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Monastery and Dratsang

From Tibetan Buddhist Encyclopedia
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Monastery and Dratsang

The government of a Tibetan Monastery may be described as a pyramid organized into three levels. At the lowest level the general monk population is divided into groups called `khangchens'(or `michens').

Monks are organized into `khangchens' by their place of origin. Each `khangchen' consists of about 100 monks, with the one topmost in seniority serving as the `jigen' or leader.

An executive committee within the `khangchen' handles the day-to-day affairs. The level above the `khangchen' is the `dratsang' or school (it is more fashionable to call it `University'). Usually formed by several `khangchens', each `dratsang' is run more or less independently.

Resembling a monastery within a monastery, each has its own prayer hall, library and monks, and possesses its own land, pastures and housing. However, `dratsangs' differ from each other in size and wealth.

Some of them are so small that they have no `khangchen' under them. Some `dratsangs' are schools of exoteric Buddhism, and some of esoteric or tantric Buddhism.

One of the smallest `dratsangs' is `Kala (time) Wheel' `dratsang' which offer courses in astronomy and the making of the calendar. It usually takes students from tulku/living Buddha and retired or acting `khenpos', and enjoys a much higher status than any other `dratsang'.

Each `dratsang' is headed by a `khenpo'. Appointed by the local Tibetan government or its `superior monastery' , the `khenpo' must be an eminent monk scholar holding the degree of `geshi'. A `khenpo' serves three-year (or six year) term of office as the chief administrator and the religious and financial officer of a `dratsang'.

Under `khenpo', the chief official is the `lhazang chanzod' who. with his assistants, manages the `dratsang's' assets, liaison, and the reception of alms-givers.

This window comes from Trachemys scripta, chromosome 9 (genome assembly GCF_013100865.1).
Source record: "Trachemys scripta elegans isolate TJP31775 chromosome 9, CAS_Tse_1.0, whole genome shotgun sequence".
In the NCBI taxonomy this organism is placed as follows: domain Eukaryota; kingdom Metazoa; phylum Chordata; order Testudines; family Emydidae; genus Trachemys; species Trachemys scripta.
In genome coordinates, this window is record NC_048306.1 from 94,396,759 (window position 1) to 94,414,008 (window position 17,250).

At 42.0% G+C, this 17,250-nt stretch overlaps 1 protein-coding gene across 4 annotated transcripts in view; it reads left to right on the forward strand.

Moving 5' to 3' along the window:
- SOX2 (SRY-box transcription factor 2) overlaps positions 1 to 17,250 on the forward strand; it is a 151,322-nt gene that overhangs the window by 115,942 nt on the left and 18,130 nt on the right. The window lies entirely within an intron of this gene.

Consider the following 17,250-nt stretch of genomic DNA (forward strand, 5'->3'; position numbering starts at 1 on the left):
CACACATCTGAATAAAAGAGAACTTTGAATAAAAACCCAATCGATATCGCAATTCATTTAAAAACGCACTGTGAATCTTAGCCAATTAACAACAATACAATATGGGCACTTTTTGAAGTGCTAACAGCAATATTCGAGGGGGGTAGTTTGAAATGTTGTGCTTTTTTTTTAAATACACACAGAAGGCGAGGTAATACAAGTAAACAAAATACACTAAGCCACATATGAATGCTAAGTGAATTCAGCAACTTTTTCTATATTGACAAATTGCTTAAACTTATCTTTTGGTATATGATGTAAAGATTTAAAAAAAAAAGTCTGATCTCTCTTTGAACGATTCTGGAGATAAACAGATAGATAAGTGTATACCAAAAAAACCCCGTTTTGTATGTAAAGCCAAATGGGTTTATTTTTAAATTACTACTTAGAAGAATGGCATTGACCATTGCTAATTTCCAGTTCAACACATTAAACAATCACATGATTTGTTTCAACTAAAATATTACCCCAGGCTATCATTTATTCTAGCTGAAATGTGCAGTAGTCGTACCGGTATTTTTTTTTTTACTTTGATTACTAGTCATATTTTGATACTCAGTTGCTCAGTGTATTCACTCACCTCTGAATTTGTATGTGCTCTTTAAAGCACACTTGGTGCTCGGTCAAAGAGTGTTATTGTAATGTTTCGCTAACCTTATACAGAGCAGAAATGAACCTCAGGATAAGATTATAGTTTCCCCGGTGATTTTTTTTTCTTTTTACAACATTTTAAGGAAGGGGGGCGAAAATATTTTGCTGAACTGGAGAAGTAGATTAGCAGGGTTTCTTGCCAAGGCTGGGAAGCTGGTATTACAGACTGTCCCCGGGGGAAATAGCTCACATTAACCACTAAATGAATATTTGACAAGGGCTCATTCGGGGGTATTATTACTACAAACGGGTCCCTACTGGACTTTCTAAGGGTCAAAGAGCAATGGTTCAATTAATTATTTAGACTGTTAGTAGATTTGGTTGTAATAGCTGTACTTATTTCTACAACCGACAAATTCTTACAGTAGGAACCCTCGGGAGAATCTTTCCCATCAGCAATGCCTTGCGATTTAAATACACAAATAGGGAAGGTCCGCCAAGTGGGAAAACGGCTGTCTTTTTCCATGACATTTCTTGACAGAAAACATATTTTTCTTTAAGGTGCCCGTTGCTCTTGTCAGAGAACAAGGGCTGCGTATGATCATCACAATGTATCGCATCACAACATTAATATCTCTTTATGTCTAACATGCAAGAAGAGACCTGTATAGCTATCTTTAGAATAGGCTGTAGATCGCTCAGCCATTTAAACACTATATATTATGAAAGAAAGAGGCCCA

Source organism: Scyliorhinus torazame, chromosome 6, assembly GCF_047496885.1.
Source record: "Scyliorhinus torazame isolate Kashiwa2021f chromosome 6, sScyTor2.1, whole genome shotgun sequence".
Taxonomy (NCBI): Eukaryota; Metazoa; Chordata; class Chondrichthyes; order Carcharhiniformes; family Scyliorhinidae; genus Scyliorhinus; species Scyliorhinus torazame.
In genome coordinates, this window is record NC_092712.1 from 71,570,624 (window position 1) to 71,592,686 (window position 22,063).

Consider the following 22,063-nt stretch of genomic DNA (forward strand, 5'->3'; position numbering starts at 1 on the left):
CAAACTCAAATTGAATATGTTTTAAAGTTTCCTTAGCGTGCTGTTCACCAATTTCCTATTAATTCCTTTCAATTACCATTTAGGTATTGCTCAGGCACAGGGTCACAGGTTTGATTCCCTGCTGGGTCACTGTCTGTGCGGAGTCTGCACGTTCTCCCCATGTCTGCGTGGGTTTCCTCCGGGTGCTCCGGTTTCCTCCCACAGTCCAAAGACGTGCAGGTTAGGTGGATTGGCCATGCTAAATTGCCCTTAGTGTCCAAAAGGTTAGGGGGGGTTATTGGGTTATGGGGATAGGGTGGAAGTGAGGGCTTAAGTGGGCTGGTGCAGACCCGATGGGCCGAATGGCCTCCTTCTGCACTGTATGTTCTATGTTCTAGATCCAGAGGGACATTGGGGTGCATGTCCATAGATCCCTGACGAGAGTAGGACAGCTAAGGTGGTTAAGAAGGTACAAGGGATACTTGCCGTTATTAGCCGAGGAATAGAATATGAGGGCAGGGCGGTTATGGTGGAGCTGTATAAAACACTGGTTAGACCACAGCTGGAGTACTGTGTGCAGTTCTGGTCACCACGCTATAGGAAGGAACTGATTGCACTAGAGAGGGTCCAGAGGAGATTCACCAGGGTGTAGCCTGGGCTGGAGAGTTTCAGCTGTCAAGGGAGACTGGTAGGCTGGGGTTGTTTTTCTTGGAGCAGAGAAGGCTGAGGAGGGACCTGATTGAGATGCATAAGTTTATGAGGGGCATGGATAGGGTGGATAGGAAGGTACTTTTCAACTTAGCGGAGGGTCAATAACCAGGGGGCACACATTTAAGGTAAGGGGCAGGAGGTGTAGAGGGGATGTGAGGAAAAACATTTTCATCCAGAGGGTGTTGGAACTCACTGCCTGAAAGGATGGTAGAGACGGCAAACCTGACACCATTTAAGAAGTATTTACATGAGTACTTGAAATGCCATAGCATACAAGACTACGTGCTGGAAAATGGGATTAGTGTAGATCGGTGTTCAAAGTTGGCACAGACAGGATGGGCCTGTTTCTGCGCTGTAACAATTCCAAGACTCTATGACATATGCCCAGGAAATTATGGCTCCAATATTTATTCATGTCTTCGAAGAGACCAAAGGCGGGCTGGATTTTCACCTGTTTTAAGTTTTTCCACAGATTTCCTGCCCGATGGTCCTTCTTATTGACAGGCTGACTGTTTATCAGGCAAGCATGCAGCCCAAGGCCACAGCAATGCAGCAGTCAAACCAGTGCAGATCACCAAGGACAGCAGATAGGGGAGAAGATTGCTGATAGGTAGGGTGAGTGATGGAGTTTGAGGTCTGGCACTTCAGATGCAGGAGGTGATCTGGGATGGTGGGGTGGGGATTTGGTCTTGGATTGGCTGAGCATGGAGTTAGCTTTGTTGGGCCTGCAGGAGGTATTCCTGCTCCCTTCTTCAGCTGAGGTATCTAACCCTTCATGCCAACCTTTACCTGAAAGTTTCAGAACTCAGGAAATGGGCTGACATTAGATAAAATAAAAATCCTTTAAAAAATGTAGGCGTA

A `gesko', commonly known as the iron-club lama, is responsible for maintaining the monastic discipline, meting out punishment to offenders and resolving disputes among monks.

In Lhasa, the `geskos' from the three great monasteries will take over the city during the `Great Prayer's Festival (smom lam)'. These officers and the `budsad' who leads the chanting of sutras, and the `shunglapa' who is in charge of monastic study, debates, and degree-qualifying examinations form the hierarchy of the `dratsang'.

At the top of the pyramid a group called the `laji' oversees the entire monastery. This committee includes all `dratsang khenpos' and is presided over by the Abbot.

Under the `laji' are several monk officials who manage the monastery's manors, property (for instance, Sera Monastery owns three counties nearby, and the huge land of Mongolian 39 tribes in the Northern Xizang (Tibet) which in 1914 after the collapse of Qing Dynasty are conquered by the Xizang (Tibet) government with two brigade soldiers) and financial affairs.

At this level there are also several iron-club lamas in charge of discipline throughout the monastery and another `budsad' who leads sutra chanting at plenary assemblies.

Monk Student Life

Usually, only adult males become students. However, sometimes, young boys joint the monasteries. For the first year the novice supports himself as he studies in a preparatory class at a `dratsang' of exoteric Buddhism. Study begins with the Tibetan alphabet and moves on to the common prayers.

After passing examinations at the end of the first year he qualifies as a regular student for the study of esoteric Buddhism.

Still lying before him is an extended period of studying lasting from ten to twenty years, during which time he is expected to master in thirteen successive stages five Buddhist scriptures: the Hetuvidya, the Prajna, the Pranyamula-sastra-tika, the Sila and Vinaya and Abhidharma-kosa-sastra.